Male or female infertility is a reproductive system disease characterized by the inability to conceive after at least a year of regular sexual activity without protection. It can harm psychological and social well-being by causing severe stigma and financial hardship.
WHO’s Advice on Infertility
According to a new WHO report released today, infertility affects many people in their lifetime. Infertility affects roughly 1 in 6 adults worldwide, or 17.5%, highlighting the urgent need to expand access to good quality, affordable fertility treatment for those in need.
Dr. Tedros Adhanom Ghebreyesus, WHO Director-General’s Advice on Infertility: “The report reveals an important truth: There is no discrimination in infertility. The number of people affected demonstrates the necessity to increase access to fertility care and ensure this issue is not overlooked in health policy and research to provide those seeking it with safe, cost-effective, and affordable parenthood methods.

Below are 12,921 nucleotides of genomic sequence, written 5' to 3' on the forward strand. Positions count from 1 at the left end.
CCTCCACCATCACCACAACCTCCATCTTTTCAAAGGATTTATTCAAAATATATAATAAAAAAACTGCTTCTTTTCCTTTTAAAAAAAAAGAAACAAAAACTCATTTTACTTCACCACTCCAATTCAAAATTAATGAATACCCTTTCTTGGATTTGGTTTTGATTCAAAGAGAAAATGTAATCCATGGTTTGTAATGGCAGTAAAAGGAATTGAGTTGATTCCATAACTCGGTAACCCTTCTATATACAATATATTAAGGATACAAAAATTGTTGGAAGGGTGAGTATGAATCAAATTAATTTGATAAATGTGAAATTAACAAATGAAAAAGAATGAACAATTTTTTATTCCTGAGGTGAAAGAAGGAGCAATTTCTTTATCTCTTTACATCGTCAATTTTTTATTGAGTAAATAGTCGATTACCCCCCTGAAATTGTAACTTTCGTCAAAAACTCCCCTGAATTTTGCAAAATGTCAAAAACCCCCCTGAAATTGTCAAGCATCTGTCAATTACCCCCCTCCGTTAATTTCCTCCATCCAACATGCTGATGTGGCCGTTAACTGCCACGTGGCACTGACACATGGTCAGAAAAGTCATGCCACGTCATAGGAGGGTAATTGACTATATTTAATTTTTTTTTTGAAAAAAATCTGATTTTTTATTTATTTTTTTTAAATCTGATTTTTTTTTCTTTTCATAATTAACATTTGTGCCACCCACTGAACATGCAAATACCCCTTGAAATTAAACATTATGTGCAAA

The new gauges show they restricted variety in the pervasiveness of barrenness between locales. The fact that the rates are the same for countries with high, middle, and low incomes suggests that this is a significant health issue worldwide. In high-income nations, lifetime prevalence was 17.8%, while it was 16.5% in low- and middle-income countries.
Currently, most countries pay for fertility treatments, frequently resulting in devastating financial costs. The high price of infertility treatments often prevents people from obtaining them or can propel them into poverty if they do.